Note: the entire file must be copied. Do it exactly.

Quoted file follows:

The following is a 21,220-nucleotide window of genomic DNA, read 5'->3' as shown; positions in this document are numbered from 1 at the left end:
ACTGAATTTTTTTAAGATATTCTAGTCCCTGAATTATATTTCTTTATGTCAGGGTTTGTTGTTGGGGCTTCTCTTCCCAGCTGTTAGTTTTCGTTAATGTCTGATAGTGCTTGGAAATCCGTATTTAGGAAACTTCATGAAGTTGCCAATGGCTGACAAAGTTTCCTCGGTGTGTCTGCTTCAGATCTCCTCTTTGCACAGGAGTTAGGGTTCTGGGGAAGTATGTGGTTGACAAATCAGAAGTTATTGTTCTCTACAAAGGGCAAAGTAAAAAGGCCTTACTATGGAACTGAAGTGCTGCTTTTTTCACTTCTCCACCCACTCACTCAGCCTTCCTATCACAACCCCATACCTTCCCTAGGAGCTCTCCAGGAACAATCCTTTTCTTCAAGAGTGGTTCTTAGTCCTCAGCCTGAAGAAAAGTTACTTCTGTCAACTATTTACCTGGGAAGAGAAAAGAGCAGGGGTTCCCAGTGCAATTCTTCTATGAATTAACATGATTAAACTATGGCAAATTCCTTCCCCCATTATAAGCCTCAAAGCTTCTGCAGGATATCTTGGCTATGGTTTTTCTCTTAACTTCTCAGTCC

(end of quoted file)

The following is a 21,220-nucleotide window of genomic DNA, read 5'->3' as shown; positions in this document are numbered from 1 at the left end:
ACTGAATTTTTTTAAGATATTCTAGTCCCTGAATTATATTTCTTTATGTCAGGGTTTGTTGTTGGGGCTTCTCTTCCCAGCTGTTAGTTTTCGTTAATGTCTGATAGTGCTTGGAAATCCGTATTTAGGAAACTTCATGAAGTTGCCAATGGCTGACAAAGTTTCCTCGGTGTGTCTGCTTCAGATCTCCTCTTTGCACAGGAGTTAGGGTTCTGGGGAAGTATGTGGTTGACAAATCAGAAGTTATTGTTCTCTACAAAGGGCAAAGTAAAAAGGCCTTACTATGGAACTGAAGTGCTGCTTTTTTCACTTCTCCACCCACTCACTCAGCCTTCCTATCACAACCCCATACCTTCCCTAGGAGCTCTCCAGGAACAATCCTTTTCTTCAAGAGTGGTTCTTAGTCCTCAGCCTGAAGAAAAGTTACTTCTGTCAACTATTTACCTGGGAAGAGAAAAGAGCAGGGGTTCCCAGTGCAATTCTTCTATGAATTAACATGATTAAACTATGGCAAATTCCTTCCCCCATTATAAGCCTCAAAGCTTCTGCAGGATATCTTGGCTATGGTTTTTCTCTTAACTTCTCAGTCC